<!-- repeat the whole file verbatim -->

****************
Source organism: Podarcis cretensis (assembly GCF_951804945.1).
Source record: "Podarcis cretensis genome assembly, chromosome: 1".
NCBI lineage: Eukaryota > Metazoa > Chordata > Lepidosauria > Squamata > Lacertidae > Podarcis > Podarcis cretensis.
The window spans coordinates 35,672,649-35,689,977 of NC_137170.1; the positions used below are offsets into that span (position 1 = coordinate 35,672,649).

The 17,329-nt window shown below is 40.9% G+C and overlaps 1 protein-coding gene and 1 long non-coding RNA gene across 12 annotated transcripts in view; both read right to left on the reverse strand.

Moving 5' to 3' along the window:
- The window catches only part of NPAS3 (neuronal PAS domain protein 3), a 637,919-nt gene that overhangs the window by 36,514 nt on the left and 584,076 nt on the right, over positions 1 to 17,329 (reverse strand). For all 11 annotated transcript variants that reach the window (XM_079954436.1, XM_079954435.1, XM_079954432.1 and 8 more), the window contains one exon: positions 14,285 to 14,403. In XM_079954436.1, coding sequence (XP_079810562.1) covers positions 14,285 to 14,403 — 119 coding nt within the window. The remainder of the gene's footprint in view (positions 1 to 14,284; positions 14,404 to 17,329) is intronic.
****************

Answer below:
Source organism: Podarcis cretensis (assembly GCF_951804945.1).
Source record: "Podarcis cretensis genome assembly, chromosome: 1".
NCBI lineage: Eukaryota > Metazoa > Chordata > Lepidosauria > Squamata > Lacertidae > Podarcis > Podarcis cretensis.
The window spans coordinates 35,672,649-35,689,977 of NC_137170.1; the positions used below are offsets into that span (position 1 = coordinate 35,672,649).

The 17,329-nt window shown below is 40.9% G+C and overlaps 1 protein-coding gene and 1 long non-coding RNA gene across 12 annotated transcripts in view; both read right to left on the reverse strand.

Moving 5' to 3' along the window:
- The window catches only part of NPAS3 (neuronal PAS domain protein 3), a 637,919-nt gene that overhangs the window by 36,514 nt on the left and 584,076 nt on the right, over positions 1 to 17,329 (reverse strand). For all 11 annotated transcript variants that reach the window (XM_079954436.1, XM_079954435.1, XM_079954432.1 and 8 more), the window contains one exon: positions 14,285 to 14,403. In XM_079954436.1, coding sequence (XP_079810562.1) covers positions 14,285 to 14,403 — 119 coding nt within the window. The remainder of the gene's footprint in view (positions 1 to 14,284; positions 14,404 to 17,329) is intronic.